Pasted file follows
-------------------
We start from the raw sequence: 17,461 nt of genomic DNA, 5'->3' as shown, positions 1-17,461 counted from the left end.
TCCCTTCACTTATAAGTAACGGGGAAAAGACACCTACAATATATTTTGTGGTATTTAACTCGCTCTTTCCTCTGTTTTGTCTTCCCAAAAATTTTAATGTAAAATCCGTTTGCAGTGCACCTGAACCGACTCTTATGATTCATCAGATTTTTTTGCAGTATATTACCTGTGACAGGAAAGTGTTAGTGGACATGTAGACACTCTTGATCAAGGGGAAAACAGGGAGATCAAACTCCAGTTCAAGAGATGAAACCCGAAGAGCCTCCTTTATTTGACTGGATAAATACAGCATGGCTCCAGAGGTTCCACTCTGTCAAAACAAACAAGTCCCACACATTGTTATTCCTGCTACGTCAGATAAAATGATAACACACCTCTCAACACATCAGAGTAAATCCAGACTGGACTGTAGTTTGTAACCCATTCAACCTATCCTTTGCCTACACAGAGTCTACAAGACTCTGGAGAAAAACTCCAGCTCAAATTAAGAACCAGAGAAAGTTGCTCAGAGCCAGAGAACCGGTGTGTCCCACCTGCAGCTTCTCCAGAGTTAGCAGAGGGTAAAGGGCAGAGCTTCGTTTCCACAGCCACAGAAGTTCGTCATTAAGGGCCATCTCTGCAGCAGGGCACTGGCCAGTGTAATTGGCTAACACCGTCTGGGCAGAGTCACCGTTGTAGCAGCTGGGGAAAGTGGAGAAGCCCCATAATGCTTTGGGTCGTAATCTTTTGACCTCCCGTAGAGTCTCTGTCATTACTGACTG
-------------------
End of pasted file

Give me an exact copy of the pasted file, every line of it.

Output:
We start from the raw sequence: 17,461 nt of genomic DNA, 5'->3' as shown, positions 1-17,461 counted from the left end.
TCCCTTCACTTATAAGTAACGGGGAAAAGACACCTACAATATATTTTGTGGTATTTAACTCGCTCTTTCCTCTGTTTTGTCTTCCCAAAAATTTTAATGTAAAATCCGTTTGCAGTGCACCTGAACCGACTCTTATGATTCATCAGATTTTTTTGCAGTATATTACCTGTGACAGGAAAGTGTTAGTGGACATGTAGACACTCTTGATCAAGGGGAAAACAGGGAGATCAAACTCCAGTTCAAGAGATGAAACCCGAAGAGCCTCCTTTATTTGACTGGATAAATACAGCATGGCTCCAGAGGTTCCACTCTGTCAAAACAAACAAGTCCCACACATTGTTATTCCTGCTACGTCAGATAAAATGATAACACACCTCTCAACACATCAGAGTAAATCCAGACTGGACTGTAGTTTGTAACCCATTCAACCTATCCTTTGCCTACACAGAGTCTACAAGACTCTGGAGAAAAACTCCAGCTCAAATTAAGAACCAGAGAAAGTTGCTCAGAGCCAGAGAACCGGTGTGTCCCACCTGCAGCTTCTCCAGAGTTAGCAGAGGGTAAAGGGCAGAGCTTCGTTTCCACAGCCACAGAAGTTCGTCATTAAGGGCCATCTCTGCAGCAGGGCACTGGCCAGTGTAATTGGCTAACACCGTCTGGGCAGAGTCACCGTTGTAGCAGCTGGGGAAAGTGGAGAAGCCCCATAATGCTTTGGGTCGTAATCTTTTGACCTCCCGTAGAGTCTCTGTCATTACTGACTG